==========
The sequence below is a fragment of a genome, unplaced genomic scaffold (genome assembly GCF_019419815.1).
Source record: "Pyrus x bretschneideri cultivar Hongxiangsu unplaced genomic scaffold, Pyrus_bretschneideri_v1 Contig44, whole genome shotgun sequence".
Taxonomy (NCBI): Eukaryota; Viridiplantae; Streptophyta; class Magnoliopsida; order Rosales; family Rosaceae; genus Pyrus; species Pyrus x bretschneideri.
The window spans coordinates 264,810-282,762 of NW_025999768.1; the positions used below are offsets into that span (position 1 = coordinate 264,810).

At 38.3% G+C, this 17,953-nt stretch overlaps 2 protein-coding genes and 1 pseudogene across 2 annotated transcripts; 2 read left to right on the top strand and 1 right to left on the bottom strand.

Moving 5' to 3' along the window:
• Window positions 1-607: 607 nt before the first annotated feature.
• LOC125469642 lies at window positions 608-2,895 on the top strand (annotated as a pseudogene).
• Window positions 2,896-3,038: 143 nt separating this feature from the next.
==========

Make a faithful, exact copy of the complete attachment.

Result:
The sequence below is a fragment of a genome, unplaced genomic scaffold (genome assembly GCF_019419815.1).
Source record: "Pyrus x bretschneideri cultivar Hongxiangsu unplaced genomic scaffold, Pyrus_bretschneideri_v1 Contig44, whole genome shotgun sequence".
Taxonomy (NCBI): Eukaryota; Viridiplantae; Streptophyta; class Magnoliopsida; order Rosales; family Rosaceae; genus Pyrus; species Pyrus x bretschneideri.
The window spans coordinates 264,810-282,762 of NW_025999768.1; the positions used below are offsets into that span (position 1 = coordinate 264,810).

At 38.3% G+C, this 17,953-nt stretch overlaps 2 protein-coding genes and 1 pseudogene across 2 annotated transcripts; 2 read left to right on the top strand and 1 right to left on the bottom strand.

Moving 5' to 3' along the window:
• Window positions 1-607: 607 nt before the first annotated feature.
• LOC125469642 lies at window positions 608-2,895 on the top strand (annotated as a pseudogene).
• Window positions 2,896-3,038: 143 nt separating this feature from the next.